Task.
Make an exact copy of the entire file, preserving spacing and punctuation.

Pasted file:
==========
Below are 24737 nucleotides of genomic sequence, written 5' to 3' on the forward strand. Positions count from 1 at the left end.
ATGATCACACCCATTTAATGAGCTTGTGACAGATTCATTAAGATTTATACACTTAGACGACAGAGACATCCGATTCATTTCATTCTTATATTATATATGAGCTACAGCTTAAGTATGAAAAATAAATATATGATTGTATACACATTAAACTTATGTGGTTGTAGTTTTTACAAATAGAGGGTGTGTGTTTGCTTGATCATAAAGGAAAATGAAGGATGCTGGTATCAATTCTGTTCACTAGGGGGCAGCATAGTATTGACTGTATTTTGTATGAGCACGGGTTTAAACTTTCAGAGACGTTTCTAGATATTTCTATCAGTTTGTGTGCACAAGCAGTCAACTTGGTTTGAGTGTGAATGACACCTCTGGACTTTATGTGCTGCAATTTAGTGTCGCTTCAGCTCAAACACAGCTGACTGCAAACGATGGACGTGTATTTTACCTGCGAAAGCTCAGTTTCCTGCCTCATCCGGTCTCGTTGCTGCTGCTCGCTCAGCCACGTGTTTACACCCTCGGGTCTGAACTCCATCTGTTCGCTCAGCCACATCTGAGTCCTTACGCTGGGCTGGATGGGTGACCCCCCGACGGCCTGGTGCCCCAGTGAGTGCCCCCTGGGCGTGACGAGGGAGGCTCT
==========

Below are 24737 nucleotides of genomic sequence, written 5' to 3' on the forward strand. Positions count from 1 at the left end.
ATGATCACACCCATTTAATGAGCTTGTGACAGATTCATTAAGATTTATACACTTAGACGACAGAGACATCCGATTCATTTCATTCTTATATTATATATGAGCTACAGCTTAAGTATGAAAAATAAATATATGATTGTATACACATTAAACTTATGTGGTTGTAGTTTTTACAAATAGAGGGTGTGTGTTTGCTTGATCATAAAGGAAAATGAAGGATGCTGGTATCAATTCTGTTCACTAGGGGGCAGCATAGTATTGACTGTATTTTGTATGAGCACGGGTTTAAACTTTCAGAGACGTTTCTAGATATTTCTATCAGTTTGTGTGCACAAGCAGTCAACTTGGTTTGAGTGTGAATGACACCTCTGGACTTTATGTGCTGCAATTTAGTGTCGCTTCAGCTCAAACACAGCTGACTGCAAACGATGGACGTGTATTTTACCTGCGAAAGCTCAGTTTCCTGCCTCATCCGGTCTCGTTGCTGCTGCTCGCTCAGCCACGTGTTTACACCCTCGGGTCTGAACTCCATCTGTTCGCTCAGCCACATCTGAGTCCTTACGCTGGGCTGGATGGGTGACCCCCCGACGGCCTGGTGCCCCAGTGAGTGCCCCCTGGGCGTGACGAGGGAGGCTCT